Letter: Let’s talk about zoning reform



I am a young resident who is concerned about how the city is developing the Central District and the discourse surrounding it. I believe that densifying is good for Carmel in the long term. However, I disagree with solely using corporate developers to create it. Can we encourage density without relying on big companies to build it all?

Nowhere in the discourse between the city and the Johnson Addition (residents) have I heard zoning reform being mentioned. Most of the neighbors cite the strict zoning code as reasons why the new houses that are a part of the AT&T development should not be built. To me this is so backwards. We want to encourage density, but also allow for people to build it in their own way.

If the city were to relax the Central District zoning, families could build duplexes and corner-stores-with-homes-on-top in our neighborhoods again, creating that small town feel like in the old days of the 1900s. I recently read a book by the Carmel Clay Historical Society that talks about how Main Street used to have a barber shop, bakeries, dress makers, general, hardware and drug stores, but now all it has are ice cream shops and leasing agents. Remember when we used to have that laundromat off of Range Line? What we have now is either a developer pushing for huge projects, or (projects with) just single-family homes.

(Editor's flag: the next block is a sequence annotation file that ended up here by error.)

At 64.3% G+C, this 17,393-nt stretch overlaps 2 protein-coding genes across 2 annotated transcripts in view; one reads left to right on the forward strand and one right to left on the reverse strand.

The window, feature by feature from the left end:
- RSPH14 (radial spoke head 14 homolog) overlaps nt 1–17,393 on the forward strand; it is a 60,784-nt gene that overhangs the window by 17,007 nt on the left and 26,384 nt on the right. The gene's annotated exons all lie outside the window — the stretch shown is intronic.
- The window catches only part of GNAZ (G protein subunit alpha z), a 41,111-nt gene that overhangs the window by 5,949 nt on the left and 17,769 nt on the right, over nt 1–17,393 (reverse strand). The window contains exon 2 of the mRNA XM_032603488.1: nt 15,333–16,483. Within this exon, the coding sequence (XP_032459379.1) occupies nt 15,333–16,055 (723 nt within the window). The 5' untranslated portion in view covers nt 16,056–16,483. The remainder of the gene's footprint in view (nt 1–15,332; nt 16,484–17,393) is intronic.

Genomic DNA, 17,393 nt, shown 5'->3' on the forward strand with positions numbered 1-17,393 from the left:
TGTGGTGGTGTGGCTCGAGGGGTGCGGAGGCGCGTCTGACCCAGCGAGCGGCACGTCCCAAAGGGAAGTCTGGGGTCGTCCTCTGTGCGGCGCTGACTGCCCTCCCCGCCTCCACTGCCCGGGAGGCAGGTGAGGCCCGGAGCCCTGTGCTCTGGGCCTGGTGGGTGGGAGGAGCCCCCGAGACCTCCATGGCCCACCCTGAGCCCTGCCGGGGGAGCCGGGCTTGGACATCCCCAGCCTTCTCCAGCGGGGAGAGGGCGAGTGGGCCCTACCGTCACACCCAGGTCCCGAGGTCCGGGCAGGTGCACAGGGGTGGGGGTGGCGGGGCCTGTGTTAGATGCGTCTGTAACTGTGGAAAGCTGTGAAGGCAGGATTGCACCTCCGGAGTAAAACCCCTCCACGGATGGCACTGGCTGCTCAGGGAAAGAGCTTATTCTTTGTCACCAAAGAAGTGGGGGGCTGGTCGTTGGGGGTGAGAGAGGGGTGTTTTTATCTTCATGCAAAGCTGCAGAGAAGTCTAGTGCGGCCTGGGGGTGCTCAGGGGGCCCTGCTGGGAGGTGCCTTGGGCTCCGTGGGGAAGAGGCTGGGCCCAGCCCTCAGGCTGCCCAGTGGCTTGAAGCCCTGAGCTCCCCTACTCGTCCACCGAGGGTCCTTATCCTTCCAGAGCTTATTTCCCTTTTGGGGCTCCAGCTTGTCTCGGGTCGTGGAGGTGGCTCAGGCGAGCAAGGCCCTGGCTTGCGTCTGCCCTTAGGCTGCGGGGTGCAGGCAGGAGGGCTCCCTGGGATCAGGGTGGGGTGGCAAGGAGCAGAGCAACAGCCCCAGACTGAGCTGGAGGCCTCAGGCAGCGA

Businesses like Laser Flash and Reggae Jamaican Grill are being pushed out for these huge projects. We need to relax the zoning codes so that our local business owners can build their restaurants and groceries in our neighborhoods. It would make them competitive with the big mixed-use developments and drive down rent prices in those buildings. It would also benefit us by having corner stores in our neighborhoods!

The fight between density and single-family homes makes me afraid for my friends and me, as our future for home ownership does not look promising. Not letting families build denser housing drives up housing prices to extreme levels and creates a messy, unstable market. Will we not be able to afford a house in our hometown because of these policies?

Riley Choe, Carmel


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